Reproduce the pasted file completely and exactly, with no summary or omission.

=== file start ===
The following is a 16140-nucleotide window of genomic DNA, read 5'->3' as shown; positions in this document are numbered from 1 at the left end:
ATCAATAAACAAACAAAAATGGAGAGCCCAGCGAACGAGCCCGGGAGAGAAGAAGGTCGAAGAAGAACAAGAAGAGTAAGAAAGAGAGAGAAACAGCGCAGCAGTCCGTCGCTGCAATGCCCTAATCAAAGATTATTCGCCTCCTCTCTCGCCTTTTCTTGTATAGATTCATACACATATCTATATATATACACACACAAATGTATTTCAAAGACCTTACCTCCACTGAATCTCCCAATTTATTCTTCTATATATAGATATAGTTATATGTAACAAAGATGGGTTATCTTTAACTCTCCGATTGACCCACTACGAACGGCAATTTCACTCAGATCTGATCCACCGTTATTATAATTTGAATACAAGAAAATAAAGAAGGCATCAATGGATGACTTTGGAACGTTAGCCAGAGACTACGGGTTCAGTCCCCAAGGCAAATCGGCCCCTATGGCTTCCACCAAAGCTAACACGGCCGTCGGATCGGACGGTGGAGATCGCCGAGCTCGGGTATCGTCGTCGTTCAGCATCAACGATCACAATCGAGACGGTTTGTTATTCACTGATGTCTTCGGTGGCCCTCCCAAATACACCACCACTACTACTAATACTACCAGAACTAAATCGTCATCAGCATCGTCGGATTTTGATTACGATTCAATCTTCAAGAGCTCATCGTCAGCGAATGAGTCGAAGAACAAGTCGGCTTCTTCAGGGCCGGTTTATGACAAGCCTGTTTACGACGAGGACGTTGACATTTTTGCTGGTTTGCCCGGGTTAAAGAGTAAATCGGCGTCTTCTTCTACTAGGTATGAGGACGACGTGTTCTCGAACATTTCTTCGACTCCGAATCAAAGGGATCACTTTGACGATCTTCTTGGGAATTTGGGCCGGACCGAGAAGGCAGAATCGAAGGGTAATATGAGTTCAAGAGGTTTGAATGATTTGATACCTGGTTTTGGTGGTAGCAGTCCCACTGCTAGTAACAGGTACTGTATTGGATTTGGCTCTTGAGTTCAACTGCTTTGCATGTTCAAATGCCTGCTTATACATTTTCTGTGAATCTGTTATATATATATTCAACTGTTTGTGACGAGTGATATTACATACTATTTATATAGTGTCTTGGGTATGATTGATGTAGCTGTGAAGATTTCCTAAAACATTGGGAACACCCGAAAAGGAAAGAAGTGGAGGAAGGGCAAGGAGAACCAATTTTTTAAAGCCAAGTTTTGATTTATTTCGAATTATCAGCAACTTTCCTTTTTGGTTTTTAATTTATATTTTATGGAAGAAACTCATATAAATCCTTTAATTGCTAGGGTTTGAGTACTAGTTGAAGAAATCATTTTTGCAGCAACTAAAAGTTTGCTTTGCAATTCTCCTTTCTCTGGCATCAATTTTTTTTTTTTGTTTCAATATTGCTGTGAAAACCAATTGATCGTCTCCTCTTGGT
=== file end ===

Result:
The following is a 16140-nucleotide window of genomic DNA, read 5'->3' as shown; positions in this document are numbered from 1 at the left end:
ATCAATAAACAAACAAAAATGGAGAGCCCAGCGAACGAGCCCGGGAGAGAAGAAGGTCGAAGAAGAACAAGAAGAGTAAGAAAGAGAGAGAAACAGCGCAGCAGTCCGTCGCTGCAATGCCCTAATCAAAGATTATTCGCCTCCTCTCTCGCCTTTTCTTGTATAGATTCATACACATATCTATATATATACACACACAAATGTATTTCAAAGACCTTACCTCCACTGAATCTCCCAATTTATTCTTCTATATATAGATATAGTTATATGTAACAAAGATGGGTTATCTTTAACTCTCCGATTGACCCACTACGAACGGCAATTTCACTCAGATCTGATCCACCGTTATTATAATTTGAATACAAGAAAATAAAGAAGGCATCAATGGATGACTTTGGAACGTTAGCCAGAGACTACGGGTTCAGTCCCCAAGGCAAATCGGCCCCTATGGCTTCCACCAAAGCTAACACGGCCGTCGGATCGGACGGTGGAGATCGCCGAGCTCGGGTATCGTCGTCGTTCAGCATCAACGATCACAATCGAGACGGTTTGTTATTCACTGATGTCTTCGGTGGCCCTCCCAAATACACCACCACTACTACTAATACTACCAGAACTAAATCGTCATCAGCATCGTCGGATTTTGATTACGATTCAATCTTCAAGAGCTCATCGTCAGCGAATGAGTCGAAGAACAAGTCGGCTTCTTCAGGGCCGGTTTATGACAAGCCTGTTTACGACGAGGACGTTGACATTTTTGCTGGTTTGCCCGGGTTAAAGAGTAAATCGGCGTCTTCTTCTACTAGGTATGAGGACGACGTGTTCTCGAACATTTCTTCGACTCCGAATCAAAGGGATCACTTTGACGATCTTCTTGGGAATTTGGGCCGGACCGAGAAGGCAGAATCGAAGGGTAATATGAGTTCAAGAGGTTTGAATGATTTGATACCTGGTTTTGGTGGTAGCAGTCCCACTGCTAGTAACAGGTACTGTATTGGATTTGGCTCTTGAGTTCAACTGCTTTGCATGTTCAAATGCCTGCTTATACATTTTCTGTGAATCTGTTATATATATATTCAACTGTTTGTGACGAGTGATATTACATACTATTTATATAGTGTCTTGGGTATGATTGATGTAGCTGTGAAGATTTCCTAAAACATTGGGAACACCCGAAAAGGAAAGAAGTGGAGGAAGGGCAAGGAGAACCAATTTTTTAAAGCCAAGTTTTGATTTATTTCGAATTATCAGCAACTTTCCTTTTTGGTTTTTAATTTATATTTTATGGAAGAAACTCATATAAATCCTTTAATTGCTAGGGTTTGAGTACTAGTTGAAGAAATCATTTTTGCAGCAACTAAAAGTTTGCTTTGCAATTCTCCTTTCTCTGGCATCAATTTTTTTTTTTTGTTTCAATATTGCTGTGAAAACCAATTGATCGTCTCCTCTTGGT